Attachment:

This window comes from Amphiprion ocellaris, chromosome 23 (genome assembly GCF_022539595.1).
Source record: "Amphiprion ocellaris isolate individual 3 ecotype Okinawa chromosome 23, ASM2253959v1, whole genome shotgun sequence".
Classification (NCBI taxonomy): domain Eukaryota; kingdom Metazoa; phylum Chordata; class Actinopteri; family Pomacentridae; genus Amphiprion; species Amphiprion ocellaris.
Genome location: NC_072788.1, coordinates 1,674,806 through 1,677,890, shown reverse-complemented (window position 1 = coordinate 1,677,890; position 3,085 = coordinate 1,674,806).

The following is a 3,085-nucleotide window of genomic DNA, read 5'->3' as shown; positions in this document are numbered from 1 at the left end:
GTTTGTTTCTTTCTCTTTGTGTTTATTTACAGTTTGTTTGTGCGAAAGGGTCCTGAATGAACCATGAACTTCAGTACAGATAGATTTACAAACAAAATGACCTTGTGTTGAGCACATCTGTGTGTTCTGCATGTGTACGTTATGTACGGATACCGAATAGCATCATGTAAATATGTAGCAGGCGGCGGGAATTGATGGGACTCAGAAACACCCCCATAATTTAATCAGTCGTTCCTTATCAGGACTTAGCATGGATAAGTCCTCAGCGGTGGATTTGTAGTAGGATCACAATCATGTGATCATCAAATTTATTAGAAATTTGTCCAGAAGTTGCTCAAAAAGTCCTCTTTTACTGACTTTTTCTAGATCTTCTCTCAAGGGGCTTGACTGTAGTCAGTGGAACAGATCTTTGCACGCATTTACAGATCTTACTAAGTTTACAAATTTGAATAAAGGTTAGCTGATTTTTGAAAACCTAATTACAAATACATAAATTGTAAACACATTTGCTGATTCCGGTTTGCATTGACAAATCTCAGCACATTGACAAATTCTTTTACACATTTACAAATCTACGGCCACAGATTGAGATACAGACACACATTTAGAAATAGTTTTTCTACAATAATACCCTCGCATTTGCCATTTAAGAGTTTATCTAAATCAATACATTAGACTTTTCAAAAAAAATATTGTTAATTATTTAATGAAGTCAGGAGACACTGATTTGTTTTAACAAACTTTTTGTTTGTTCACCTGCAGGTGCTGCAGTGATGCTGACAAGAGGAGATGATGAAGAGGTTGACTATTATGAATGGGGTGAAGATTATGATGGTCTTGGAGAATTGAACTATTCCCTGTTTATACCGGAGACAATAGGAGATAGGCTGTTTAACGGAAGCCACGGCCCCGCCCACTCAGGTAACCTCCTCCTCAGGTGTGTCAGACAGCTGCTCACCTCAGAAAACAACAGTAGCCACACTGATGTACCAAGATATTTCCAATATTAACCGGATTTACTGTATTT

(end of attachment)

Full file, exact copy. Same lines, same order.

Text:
This window comes from Amphiprion ocellaris, chromosome 23 (genome assembly GCF_022539595.1).
Source record: "Amphiprion ocellaris isolate individual 3 ecotype Okinawa chromosome 23, ASM2253959v1, whole genome shotgun sequence".
Classification (NCBI taxonomy): domain Eukaryota; kingdom Metazoa; phylum Chordata; class Actinopteri; family Pomacentridae; genus Amphiprion; species Amphiprion ocellaris.
Genome location: NC_072788.1, coordinates 1,674,806 through 1,677,890, shown reverse-complemented (window position 1 = coordinate 1,677,890; position 3,085 = coordinate 1,674,806).

The following is a 3,085-nucleotide window of genomic DNA, read 5'->3' as shown; positions in this document are numbered from 1 at the left end:
GTTTGTTTCTTTCTCTTTGTGTTTATTTACAGTTTGTTTGTGCGAAAGGGTCCTGAATGAACCATGAACTTCAGTACAGATAGATTTACAAACAAAATGACCTTGTGTTGAGCACATCTGTGTGTTCTGCATGTGTACGTTATGTACGGATACCGAATAGCATCATGTAAATATGTAGCAGGCGGCGGGAATTGATGGGACTCAGAAACACCCCCATAATTTAATCAGTCGTTCCTTATCAGGACTTAGCATGGATAAGTCCTCAGCGGTGGATTTGTAGTAGGATCACAATCATGTGATCATCAAATTTATTAGAAATTTGTCCAGAAGTTGCTCAAAAAGTCCTCTTTTACTGACTTTTTCTAGATCTTCTCTCAAGGGGCTTGACTGTAGTCAGTGGAACAGATCTTTGCACGCATTTACAGATCTTACTAAGTTTACAAATTTGAATAAAGGTTAGCTGATTTTTGAAAACCTAATTACAAATACATAAATTGTAAACACATTTGCTGATTCCGGTTTGCATTGACAAATCTCAGCACATTGACAAATTCTTTTACACATTTACAAATCTACGGCCACAGATTGAGATACAGACACACATTTAGAAATAGTTTTTCTACAATAATACCCTCGCATTTGCCATTTAAGAGTTTATCTAAATCAATACATTAGACTTTTCAAAAAAAATATTGTTAATTATTTAATGAAGTCAGGAGACACTGATTTGTTTTAACAAACTTTTTGTTTGTTCACCTGCAGGTGCTGCAGTGATGCTGACAAGAGGAGATGATGAAGAGGTTGACTATTATGAATGGGGTGAAGATTATGATGGTCTTGGAGAATTGAACTATTCCCTGTTTATACCGGAGACAATAGGAGATAGGCTGTTTAACGGAAGCCACGGCCCCGCCCACTCAGGTAACCTCCTCCTCAGGTGTGTCAGACAGCTGCTCACCTCAGAAAACAACAGTAGCCACACTGATGTACCAAGATATTTCCAATATTAACCGGATTTACTGTATTT